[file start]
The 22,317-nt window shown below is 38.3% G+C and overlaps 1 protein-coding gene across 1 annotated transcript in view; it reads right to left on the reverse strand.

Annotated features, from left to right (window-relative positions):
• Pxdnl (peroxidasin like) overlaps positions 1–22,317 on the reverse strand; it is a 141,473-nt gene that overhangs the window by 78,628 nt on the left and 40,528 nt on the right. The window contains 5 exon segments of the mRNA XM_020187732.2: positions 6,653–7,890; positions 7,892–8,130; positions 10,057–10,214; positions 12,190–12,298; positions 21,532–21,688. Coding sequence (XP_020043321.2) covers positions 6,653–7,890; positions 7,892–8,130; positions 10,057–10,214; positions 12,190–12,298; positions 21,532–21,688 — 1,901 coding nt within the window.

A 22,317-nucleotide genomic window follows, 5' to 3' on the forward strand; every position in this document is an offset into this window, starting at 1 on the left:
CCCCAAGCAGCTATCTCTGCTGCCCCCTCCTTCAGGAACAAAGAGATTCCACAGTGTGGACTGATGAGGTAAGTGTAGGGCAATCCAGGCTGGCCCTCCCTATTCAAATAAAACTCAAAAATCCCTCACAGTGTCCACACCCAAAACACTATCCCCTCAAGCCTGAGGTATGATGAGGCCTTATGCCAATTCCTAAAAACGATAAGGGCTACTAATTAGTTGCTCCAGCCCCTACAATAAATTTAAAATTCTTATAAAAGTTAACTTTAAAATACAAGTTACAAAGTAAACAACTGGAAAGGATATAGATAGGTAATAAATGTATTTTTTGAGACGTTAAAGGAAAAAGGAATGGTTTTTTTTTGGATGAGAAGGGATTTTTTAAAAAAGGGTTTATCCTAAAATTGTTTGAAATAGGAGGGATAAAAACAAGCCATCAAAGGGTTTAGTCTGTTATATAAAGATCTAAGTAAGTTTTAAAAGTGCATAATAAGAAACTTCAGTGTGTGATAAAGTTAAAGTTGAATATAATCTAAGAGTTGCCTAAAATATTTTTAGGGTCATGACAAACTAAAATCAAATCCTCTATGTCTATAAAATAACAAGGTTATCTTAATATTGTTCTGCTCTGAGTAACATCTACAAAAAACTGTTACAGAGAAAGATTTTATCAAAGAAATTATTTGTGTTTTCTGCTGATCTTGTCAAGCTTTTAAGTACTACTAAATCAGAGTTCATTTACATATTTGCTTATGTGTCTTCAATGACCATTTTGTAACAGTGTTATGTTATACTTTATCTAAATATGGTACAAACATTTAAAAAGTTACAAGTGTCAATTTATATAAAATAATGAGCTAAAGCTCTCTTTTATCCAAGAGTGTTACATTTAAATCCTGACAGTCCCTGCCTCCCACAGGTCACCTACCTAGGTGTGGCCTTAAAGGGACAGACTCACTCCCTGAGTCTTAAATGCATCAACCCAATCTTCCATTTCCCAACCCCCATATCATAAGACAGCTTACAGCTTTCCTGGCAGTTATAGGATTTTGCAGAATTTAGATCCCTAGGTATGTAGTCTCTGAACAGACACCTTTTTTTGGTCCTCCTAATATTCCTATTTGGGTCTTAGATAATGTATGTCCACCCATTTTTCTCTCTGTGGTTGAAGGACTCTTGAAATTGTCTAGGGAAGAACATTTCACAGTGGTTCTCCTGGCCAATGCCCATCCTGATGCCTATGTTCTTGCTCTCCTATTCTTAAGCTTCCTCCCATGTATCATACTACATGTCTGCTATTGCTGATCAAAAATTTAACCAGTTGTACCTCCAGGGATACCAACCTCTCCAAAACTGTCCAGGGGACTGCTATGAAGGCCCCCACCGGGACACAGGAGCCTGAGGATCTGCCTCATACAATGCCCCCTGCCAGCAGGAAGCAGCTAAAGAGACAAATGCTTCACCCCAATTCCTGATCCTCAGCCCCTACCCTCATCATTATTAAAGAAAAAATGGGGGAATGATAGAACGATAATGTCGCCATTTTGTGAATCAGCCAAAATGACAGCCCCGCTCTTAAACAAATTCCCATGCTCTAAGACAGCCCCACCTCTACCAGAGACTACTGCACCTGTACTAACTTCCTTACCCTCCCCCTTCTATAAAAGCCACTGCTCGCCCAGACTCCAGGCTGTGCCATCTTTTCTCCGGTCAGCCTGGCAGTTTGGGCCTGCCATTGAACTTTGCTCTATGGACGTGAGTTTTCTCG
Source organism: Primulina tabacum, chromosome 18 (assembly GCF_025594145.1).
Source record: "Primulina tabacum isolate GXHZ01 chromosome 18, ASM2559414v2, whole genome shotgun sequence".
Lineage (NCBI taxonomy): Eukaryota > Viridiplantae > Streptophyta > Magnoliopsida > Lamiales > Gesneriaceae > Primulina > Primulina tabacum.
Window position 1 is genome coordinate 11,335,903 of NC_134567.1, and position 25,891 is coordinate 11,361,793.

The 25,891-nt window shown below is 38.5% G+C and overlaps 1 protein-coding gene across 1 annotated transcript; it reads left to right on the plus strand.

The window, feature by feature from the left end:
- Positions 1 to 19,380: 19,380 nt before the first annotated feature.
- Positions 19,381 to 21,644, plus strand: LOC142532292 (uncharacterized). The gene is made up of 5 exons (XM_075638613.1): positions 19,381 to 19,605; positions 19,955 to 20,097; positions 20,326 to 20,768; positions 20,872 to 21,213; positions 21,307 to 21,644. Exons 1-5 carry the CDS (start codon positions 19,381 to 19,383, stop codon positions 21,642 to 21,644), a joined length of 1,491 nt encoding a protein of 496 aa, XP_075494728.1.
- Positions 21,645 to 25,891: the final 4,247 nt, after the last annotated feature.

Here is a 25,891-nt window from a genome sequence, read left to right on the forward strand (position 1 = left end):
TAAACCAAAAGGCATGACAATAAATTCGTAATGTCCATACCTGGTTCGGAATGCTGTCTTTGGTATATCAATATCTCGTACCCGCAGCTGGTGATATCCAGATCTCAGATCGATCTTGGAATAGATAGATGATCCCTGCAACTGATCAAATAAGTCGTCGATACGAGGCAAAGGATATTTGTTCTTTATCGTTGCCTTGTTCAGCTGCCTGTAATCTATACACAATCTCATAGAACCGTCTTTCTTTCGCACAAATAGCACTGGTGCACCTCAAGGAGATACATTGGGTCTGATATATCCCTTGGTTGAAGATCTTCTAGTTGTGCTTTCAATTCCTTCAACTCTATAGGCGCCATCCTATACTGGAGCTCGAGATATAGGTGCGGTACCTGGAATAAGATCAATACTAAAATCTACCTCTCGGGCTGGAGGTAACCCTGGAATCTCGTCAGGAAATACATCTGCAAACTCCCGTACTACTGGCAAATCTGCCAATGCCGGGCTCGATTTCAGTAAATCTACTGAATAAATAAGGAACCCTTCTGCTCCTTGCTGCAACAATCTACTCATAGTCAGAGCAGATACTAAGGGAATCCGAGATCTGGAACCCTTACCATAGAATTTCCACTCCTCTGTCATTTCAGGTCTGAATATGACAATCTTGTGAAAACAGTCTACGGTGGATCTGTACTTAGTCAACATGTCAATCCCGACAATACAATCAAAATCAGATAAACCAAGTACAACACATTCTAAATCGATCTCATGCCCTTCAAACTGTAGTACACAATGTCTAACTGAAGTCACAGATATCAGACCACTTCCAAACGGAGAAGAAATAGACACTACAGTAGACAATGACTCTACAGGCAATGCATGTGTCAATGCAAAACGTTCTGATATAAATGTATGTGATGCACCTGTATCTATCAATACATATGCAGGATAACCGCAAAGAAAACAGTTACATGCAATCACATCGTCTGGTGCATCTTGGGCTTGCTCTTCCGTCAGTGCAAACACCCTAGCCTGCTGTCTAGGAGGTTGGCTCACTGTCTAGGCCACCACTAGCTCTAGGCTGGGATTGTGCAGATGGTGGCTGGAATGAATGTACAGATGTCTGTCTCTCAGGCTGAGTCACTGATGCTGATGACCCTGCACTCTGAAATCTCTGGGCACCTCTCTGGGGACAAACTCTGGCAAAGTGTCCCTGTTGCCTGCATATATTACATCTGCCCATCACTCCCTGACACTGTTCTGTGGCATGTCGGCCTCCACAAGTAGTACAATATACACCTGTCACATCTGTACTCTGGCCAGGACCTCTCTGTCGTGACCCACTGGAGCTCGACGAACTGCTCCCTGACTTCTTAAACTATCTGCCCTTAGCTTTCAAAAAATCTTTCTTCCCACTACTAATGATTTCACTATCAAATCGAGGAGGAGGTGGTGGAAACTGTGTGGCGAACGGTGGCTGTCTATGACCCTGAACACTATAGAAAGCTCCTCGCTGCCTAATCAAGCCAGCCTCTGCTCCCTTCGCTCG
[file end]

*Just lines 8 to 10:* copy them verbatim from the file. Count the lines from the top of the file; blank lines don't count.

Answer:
Lineage (NCBI taxonomy): Eukaryota > Viridiplantae > Streptophyta > Magnoliopsida > Lamiales > Gesneriaceae > Primulina > Primulina tabacum.
Window position 1 is genome coordinate 11,335,903 of NC_134567.1, and position 25,891 is coordinate 11,361,793.

The 25,891-nt window shown below is 38.5% G+C and overlaps 1 protein-coding gene across 1 annotated transcript; it reads left to right on the plus strand.